Difference between revisions of "Underground Railroad"

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==Underground Railroad==
 
==Underground Railroad==
The Underground Railroad was an informal network of secret routes and safe houses used by 19th century Black slaves in the United States to escape to free states and Canada with the aid of abolitionists who were sympathetic to their cause.[1] The term is also applied to the abolitionists who aided the fugitives.[2] Other routes led to Mexico or overseas.[3] The Underground Railroad was at its height between 1810 and 1850,[4] with over 30,000 people escaping enslavement (mainly to Canada) via the network,[5] though US Census figures only account for 6,000.[6]
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"The Underground Railroad was an informal network of secret routes and safe houses used by 19th century Black slaves in the United States to escape to free states and Canada with the aid of abolitionists who were sympathetic to their cause.[1] The term is also applied to the abolitionists who aided the fugitives.[2] Other routes led to Mexico or overseas.[3] The Underground Railroad was at its height between 1810 and 1850,[4] with over 30,000 people escaping enslavement (mainly to Canada) via the network,[5] though US Census figures only account for 6,000."
 
<br>Source: http://en.wikipedia.org/wiki/Underground_Railroad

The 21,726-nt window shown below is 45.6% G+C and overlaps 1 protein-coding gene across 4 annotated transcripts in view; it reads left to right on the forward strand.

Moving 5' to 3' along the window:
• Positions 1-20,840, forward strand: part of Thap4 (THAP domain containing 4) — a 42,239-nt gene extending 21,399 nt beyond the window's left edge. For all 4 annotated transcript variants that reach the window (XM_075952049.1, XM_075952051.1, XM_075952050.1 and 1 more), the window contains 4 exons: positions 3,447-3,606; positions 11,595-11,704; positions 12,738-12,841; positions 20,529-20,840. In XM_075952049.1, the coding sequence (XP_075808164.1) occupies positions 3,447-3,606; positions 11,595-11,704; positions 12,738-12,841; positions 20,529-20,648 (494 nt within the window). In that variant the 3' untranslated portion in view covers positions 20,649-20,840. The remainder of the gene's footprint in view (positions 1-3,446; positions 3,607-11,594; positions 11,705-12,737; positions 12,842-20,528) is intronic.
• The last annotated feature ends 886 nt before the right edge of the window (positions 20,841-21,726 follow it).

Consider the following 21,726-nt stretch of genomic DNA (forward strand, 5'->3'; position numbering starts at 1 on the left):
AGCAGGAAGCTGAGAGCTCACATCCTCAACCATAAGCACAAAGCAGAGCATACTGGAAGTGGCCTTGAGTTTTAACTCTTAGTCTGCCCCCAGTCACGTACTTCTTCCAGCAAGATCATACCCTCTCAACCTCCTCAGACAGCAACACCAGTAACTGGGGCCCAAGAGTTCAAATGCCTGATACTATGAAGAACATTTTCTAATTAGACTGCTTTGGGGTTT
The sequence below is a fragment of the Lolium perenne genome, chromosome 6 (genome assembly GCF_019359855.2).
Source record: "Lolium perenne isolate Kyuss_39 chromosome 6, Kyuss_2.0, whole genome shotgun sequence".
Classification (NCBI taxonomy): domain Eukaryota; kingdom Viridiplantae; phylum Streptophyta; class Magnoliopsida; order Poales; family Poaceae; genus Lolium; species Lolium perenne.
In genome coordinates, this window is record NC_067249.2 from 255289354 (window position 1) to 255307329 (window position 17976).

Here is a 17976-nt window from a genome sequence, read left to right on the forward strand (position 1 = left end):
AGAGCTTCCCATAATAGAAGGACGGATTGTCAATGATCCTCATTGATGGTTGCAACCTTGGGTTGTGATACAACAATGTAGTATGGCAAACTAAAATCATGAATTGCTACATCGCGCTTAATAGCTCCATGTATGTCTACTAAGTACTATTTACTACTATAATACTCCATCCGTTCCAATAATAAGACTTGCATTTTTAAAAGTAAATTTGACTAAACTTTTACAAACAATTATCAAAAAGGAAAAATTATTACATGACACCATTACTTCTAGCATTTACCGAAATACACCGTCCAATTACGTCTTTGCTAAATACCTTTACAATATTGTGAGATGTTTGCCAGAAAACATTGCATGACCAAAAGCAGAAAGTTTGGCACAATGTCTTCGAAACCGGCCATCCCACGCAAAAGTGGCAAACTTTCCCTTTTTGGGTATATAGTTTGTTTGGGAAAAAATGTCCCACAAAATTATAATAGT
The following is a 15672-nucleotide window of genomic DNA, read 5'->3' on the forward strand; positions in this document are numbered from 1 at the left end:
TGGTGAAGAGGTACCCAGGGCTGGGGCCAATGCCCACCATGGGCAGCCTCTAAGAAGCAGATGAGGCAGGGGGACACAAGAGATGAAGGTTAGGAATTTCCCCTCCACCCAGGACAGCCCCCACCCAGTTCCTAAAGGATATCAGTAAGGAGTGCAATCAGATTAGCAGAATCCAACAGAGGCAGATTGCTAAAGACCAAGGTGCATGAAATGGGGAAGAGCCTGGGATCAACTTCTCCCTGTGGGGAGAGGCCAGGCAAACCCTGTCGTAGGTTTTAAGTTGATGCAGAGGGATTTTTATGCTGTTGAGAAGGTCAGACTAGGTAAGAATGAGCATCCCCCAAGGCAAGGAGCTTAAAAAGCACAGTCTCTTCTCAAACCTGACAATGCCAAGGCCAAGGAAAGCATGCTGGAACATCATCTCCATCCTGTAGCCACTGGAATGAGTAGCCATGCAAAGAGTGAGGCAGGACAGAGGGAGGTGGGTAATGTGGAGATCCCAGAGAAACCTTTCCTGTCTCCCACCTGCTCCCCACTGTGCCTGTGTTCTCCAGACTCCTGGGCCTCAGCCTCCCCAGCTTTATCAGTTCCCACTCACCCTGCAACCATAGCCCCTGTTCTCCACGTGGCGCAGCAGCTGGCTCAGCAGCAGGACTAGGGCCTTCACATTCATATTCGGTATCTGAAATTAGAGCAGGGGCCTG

<br>Source: http://en.wikipedia.org/wiki/Underground_Railroad
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"The Underground Railroad originated in Lancaster County in 1726.  Charles Spotts said there were three routes leading into the County.  The fugitives from Frederick, Maryland and Winchester, Virginia came through Franklin, Adams, and York Counties entering Lancaster County at Columbia.  The second route was up the Susquehanna River.  Fugitives from Baltimore gathered at Peach Bottom where they were met by a Negro who rowed them across the river after sundown.  After crossing the river they were directed to the homes of John Russell and Joseph Smith.  The third route gathered at Octorara Creek in Maryland which fugitives entered into Chester County.  Spotts labled these routes as the 'Pilgrim's Pathway,' and they seemed to lead into Christiana and Chester Counties."
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Throughout Lancaster County many slaves found safety behind the closed doors of Lancaster Quakers and Lancaster free blacks.  Free blacks are the most forgotten group that helped during the abolition movement."
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<br>Source: "African American History in Lancaster County" http://www.millersville.edu/~twstproj/HIST272/1999F/unraillanc.html
  
 
==Canadian Locations for the Underground Railroad==
 
==Canadian Locations for the Underground Railroad==

Revision as of 18:53, 5 July 2012